I started this post about how time soothes the worst of the grief and wound up with six miles of text. There is so much to say, and many topics have multiple aspects; I realize I’m going to have to stay very focused on a topic, knowing that I’ll have to revisit certain themes more than once. I’ll try not to be redundant.
To be perfectly blunt, during those early weeks and months after Izzy left us, I wanted out. I wanted to be where Izzy is now. I wanted to run out the front door and not stop until…? Didn’t matter. Away from the pain. I could not, for the life of me, imagine having to live the rest of my life without her. And not only without her, but with this new life. The life in which I would never fully know joy again. Where even the best times would be tainted by loss. Where I’d have year after year to contend with, living with the new me whose heart is torn in half, the new family that has a huge hole in it, the new reality in which one of my children has gone ahead of me. We’re supposed to outlive our children. That’s the agreement we think we’ve made when coming into these physical bodies. But it’s not real. What was suddenly very real was having to endure another 20, 30, 40 years without her. Wading through this fog of pain for decades? I couldn’t imagine it. I didn’t want those years.
I never sincerely considered ending it all, but it those early, dark days, it was a comfort to me to know that I could. In case of emergency, break glass. I wasn’t suicidal, but I spoke the language. I got it. To escape the pain and to be with her seemed like the best option.
But I clung to the words “It will get better.” A grieving mom, 20 years in, told me that it will get better. Another friend who’d recently lost her husband said the flipside, “It won’t get worse.” I was sure it would. I was sure the pent up, compartmentalized grief would explode and I’d go crazy or wind up in the hospital. But it did get better. It is getting better.
Over time, the comforting thought of joining Izzy slowly morphed into the knowledge that I had only 30 years or so left (maybe) and I’d be done with this life. Not exactly the most optimistic way to view life, but it was the next best thing.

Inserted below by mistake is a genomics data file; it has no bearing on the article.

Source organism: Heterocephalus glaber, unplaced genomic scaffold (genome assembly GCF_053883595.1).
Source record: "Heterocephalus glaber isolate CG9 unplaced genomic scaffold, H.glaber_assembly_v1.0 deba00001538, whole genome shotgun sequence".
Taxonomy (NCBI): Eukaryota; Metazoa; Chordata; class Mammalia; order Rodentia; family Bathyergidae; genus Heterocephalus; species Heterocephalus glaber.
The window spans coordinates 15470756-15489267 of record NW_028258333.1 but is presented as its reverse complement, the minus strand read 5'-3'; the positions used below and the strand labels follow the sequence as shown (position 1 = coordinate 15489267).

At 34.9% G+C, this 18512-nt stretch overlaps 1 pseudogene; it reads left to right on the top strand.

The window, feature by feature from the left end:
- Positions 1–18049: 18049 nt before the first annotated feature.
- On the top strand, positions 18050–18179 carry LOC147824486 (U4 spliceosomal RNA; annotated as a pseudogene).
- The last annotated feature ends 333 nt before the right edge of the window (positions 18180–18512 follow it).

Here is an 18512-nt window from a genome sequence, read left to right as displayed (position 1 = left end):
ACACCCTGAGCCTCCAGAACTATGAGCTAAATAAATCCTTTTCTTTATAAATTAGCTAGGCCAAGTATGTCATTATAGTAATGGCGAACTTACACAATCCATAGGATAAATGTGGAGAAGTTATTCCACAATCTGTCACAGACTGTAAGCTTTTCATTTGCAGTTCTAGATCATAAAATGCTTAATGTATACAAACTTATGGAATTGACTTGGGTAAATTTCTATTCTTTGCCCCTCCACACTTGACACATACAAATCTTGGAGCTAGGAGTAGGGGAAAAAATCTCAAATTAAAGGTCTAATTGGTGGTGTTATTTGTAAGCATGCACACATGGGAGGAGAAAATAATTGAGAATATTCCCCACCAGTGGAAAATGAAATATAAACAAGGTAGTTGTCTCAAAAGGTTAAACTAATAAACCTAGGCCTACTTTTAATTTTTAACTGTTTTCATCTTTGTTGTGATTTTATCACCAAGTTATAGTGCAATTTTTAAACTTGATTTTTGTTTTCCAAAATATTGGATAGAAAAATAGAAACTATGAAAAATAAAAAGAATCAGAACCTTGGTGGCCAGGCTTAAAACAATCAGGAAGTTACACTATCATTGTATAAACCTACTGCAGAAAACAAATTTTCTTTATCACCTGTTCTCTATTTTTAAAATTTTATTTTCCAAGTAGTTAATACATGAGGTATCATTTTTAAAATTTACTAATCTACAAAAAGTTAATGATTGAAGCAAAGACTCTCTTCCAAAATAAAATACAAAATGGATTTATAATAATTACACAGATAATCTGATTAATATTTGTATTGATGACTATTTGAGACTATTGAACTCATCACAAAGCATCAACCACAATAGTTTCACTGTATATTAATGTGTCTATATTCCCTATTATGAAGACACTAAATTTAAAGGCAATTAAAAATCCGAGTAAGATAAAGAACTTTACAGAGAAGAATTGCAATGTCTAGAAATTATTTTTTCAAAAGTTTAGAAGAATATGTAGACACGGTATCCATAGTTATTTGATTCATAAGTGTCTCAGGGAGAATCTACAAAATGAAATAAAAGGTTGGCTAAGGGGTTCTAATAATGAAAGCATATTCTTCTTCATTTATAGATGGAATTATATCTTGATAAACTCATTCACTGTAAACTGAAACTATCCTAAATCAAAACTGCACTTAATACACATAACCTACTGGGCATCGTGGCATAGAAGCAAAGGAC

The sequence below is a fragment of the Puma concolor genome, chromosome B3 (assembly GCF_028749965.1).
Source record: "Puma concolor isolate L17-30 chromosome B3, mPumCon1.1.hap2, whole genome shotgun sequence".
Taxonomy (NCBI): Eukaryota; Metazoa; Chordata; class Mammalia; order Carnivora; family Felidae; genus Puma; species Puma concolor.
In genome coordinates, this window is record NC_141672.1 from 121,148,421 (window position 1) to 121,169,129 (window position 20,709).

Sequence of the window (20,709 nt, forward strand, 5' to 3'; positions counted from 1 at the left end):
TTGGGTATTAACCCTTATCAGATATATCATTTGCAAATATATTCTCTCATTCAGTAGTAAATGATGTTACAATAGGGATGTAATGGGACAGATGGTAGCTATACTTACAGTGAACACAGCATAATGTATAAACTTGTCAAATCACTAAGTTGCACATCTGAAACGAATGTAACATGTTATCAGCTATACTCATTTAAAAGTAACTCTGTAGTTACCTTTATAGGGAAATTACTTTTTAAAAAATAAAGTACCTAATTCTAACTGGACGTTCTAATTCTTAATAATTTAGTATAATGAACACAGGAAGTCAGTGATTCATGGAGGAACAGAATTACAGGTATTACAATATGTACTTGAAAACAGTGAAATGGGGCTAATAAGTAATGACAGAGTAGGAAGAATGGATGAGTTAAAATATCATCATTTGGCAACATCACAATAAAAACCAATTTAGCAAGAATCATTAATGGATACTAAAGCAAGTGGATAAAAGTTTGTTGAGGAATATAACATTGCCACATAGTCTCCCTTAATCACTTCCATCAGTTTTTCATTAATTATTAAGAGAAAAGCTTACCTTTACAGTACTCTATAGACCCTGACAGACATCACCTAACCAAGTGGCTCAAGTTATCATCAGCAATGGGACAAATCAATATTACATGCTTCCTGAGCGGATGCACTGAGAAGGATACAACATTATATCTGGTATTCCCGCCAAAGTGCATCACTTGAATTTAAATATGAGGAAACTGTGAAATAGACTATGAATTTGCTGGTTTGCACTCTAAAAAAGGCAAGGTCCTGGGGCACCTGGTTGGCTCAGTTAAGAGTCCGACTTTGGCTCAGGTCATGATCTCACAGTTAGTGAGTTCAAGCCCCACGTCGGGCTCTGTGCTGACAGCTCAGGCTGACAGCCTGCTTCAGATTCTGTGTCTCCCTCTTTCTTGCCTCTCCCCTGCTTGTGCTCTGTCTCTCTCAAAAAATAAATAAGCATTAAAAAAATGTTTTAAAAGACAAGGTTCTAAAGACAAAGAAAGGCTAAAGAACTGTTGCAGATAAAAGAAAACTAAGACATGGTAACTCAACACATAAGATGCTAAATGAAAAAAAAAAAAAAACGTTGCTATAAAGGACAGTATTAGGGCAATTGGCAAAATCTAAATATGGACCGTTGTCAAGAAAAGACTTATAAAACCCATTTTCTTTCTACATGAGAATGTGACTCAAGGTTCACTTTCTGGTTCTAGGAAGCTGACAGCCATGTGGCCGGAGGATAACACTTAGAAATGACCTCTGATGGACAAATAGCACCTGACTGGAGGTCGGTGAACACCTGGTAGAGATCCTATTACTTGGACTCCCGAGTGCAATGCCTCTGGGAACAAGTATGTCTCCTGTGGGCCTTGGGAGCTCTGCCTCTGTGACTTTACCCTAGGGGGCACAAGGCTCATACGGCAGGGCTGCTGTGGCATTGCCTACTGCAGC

But that changed too. The thoughts of just ‘putting up’ with the time I had left on this earth morphed into living a life for Talia. For Bill. For not giving up on the people I still have and love just as much. Izzy, I know, wouldn’t want me to take one second for granted. It took months, but I have gotten myself back on track to create a beautiful life for Talia. She deserves to have a mother who isn’t just trying to get this business of living over with, but who lives it fully with her. For Bill and my family.
And even for me.
Time and again, my grief counselor told me “Just get through the day” and I see why. Early in grief, your only job is to make it through one day. Then another. Until you have a stack of days to look back on, and realize you made it. Merely surviving slowly morphs into something more than just barely living. For me, that’s to dive into the refuge of my writing, and toward the hope that I can do something meaningful in Izzy’s name and carve out a little bit of happiness for myself.
I’m only seven months into a life without Isabel. I don’t have any answers, only suggestions for those hurting too about what has worked for us to survive. IT WILL GET BETTER. Better, but not the way it was. Easier, but not easy. Never easy. Those were the words I went back to again and again in the worst of the pain, and they helped to pull me through.
To anyone listening (or reading) I say them to you now, with my best hope and love for you in your journey. ❤